A familiar gibe against the over-managed company is that it has ‘too many chiefs, and not enough Indians’. Whether or not that’s generally true, management certainly has more Chiefs than it did.
There’s the Chief Information Officer – the CIO; the COO, whose middle O stands for Operating; the Chief Financial Officer, or CFO, without whom no self-respecting company can manage or be managed; and, above them all, there’s the CEO, the Chief Executive Officer, revolving in the corporate heavens, the master of all he surveys.
Writing for The Thinking CEO , the management magazine of cyberspace (which readers will find on the Thinking Managers business management  website), I produced a short essay suggesting an alternative name for the CEO – the CGO, or Chief Growth Officer. That post, though, needs to double up as another CIO – CIO2, with the I standing, not for Information, but Ideas. The two Is should work hand-in-glove, which they notoriously often fail to do.
The most misleading title is CEO. True, the boss is chief and an executive director. But ‘execution’ is precisely what the CEO can’t and shouldn’t try to do: heading up all day-to-day ‘executing’, taking direct responsibility for activating all plans, controlling all the product lines and productive apparatus, driving all the other people into performing their allotted functions.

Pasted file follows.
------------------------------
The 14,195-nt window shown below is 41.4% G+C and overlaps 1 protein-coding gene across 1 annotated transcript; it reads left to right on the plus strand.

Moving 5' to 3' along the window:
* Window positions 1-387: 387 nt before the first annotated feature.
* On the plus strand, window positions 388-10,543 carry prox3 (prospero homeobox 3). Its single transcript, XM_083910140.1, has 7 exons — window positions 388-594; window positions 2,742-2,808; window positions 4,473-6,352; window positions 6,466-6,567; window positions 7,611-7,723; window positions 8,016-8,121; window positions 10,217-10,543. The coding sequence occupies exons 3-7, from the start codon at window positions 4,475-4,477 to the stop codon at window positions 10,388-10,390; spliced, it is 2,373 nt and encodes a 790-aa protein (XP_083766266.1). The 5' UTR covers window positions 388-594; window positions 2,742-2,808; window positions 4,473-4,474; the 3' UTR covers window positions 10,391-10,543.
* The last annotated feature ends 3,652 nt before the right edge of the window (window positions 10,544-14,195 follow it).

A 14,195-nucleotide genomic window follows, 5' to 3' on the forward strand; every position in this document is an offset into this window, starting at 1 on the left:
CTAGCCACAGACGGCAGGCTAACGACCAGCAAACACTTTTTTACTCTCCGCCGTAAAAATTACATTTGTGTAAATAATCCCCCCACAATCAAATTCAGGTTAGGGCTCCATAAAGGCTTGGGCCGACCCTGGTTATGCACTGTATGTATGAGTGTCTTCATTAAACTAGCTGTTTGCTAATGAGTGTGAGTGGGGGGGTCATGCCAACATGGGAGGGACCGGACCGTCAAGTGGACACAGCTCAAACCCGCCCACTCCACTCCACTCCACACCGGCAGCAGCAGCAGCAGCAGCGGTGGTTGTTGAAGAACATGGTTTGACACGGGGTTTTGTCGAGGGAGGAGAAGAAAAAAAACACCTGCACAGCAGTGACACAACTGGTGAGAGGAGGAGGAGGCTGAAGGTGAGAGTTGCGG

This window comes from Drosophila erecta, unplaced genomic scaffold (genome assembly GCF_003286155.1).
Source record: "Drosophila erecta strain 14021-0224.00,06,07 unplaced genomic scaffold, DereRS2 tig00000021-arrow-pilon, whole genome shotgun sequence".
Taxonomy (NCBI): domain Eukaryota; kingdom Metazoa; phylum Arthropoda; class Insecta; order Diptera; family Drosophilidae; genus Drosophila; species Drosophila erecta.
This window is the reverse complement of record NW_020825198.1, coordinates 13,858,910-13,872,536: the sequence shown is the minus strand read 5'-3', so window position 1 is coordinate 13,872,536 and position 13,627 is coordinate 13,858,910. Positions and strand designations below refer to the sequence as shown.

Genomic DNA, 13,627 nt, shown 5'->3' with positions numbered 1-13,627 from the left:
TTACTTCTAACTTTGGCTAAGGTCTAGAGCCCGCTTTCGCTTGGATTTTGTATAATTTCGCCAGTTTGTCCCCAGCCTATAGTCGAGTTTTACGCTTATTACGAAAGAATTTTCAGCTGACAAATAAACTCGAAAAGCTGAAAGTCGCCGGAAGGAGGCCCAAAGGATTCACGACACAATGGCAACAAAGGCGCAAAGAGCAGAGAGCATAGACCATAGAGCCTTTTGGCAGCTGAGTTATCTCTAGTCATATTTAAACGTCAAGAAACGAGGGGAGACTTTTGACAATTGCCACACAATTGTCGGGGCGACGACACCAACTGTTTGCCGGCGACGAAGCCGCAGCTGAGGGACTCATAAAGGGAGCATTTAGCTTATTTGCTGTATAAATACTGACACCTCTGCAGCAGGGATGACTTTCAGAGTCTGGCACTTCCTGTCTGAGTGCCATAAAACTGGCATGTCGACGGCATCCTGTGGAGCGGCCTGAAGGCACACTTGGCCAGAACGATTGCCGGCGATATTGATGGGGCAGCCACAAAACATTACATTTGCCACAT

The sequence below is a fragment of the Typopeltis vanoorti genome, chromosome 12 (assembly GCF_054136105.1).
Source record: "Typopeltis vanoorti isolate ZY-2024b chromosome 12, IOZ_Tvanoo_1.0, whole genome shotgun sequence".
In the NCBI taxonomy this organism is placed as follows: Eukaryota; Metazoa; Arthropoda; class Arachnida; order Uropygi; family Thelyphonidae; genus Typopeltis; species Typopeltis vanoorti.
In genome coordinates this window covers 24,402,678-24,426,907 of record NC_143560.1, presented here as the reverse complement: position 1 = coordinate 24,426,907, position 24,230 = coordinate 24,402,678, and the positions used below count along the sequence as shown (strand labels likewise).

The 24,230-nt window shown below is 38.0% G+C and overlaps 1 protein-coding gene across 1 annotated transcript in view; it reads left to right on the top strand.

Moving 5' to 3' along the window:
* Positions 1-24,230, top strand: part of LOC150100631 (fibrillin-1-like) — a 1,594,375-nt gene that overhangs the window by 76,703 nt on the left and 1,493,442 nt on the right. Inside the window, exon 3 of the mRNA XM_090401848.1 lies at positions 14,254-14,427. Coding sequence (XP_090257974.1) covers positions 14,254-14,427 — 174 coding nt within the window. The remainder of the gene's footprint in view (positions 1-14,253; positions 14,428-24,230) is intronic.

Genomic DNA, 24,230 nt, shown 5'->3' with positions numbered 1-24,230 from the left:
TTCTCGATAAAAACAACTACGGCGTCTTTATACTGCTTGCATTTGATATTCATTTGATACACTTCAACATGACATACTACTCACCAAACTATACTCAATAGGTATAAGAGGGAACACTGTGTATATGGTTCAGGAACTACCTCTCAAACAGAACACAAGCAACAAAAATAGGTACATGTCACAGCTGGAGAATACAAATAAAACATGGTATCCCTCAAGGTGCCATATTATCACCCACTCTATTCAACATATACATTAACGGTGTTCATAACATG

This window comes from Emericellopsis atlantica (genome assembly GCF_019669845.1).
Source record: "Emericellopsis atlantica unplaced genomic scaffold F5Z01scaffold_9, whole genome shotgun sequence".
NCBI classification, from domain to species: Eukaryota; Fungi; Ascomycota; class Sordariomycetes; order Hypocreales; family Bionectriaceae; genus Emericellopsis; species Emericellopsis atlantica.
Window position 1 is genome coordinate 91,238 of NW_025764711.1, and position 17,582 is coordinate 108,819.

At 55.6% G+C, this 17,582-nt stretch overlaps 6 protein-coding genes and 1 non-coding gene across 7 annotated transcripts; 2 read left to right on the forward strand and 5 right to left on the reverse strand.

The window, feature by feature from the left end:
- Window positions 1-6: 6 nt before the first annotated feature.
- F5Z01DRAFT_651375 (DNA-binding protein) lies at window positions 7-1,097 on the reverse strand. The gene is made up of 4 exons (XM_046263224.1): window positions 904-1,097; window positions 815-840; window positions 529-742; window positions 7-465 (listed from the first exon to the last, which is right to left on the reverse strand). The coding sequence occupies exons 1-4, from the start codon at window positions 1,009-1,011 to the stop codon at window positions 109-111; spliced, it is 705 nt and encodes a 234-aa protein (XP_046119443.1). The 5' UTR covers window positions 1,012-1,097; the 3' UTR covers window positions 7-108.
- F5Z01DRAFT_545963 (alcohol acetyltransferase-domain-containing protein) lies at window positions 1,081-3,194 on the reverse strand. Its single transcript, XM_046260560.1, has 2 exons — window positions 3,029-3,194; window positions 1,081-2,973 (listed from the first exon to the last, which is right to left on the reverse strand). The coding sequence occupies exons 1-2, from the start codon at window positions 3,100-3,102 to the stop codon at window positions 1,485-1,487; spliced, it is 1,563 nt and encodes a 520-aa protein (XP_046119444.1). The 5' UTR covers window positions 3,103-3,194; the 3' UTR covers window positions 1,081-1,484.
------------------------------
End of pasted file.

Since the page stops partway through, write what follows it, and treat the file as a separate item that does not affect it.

The poor incumbent will have too little time and too many voices screaming for his or her attention, both inside and outside the company. ‘CEO’ gives the wrong emphasis, although the incumbent is also the CSO – the Chief Supervisory Officer, responsible for checking that everybody else is in the right job and doing it right.
That responsibility plainly has to be delegated and structured. All top managers need to feel comfortable with the people who, in turn, are responsible for their subordinates. As the CISO, or Chief Internal Systems Officer, the incumbent CEO has to help build a living organism that bypasses bureaucracy and substitutes a quick and effective chain of command.
I referred above to the CIO as CIO2 – the Chief Ideas Officer. That doesn’t mean that the incumbent has all or even most of the ideas. The CEO/CIO2 has the essential job of making all his or her people feel and behave like key members of a true creative team.
Good ideas well worth turning into action can occur and apply anywhere in an organisation. But the transcendent area is what may loosely be called ‘strategy’.
The CEO who can’t withdraw from running operations to concentrate on strategic and structural transformation will fall – and fail – between two stools. It isn’t a case of whether the transformational moment will arise, but when and how and where.
For more on the role of the CEO, see http://www.thinkingmanagers.com/the-thinking-ceo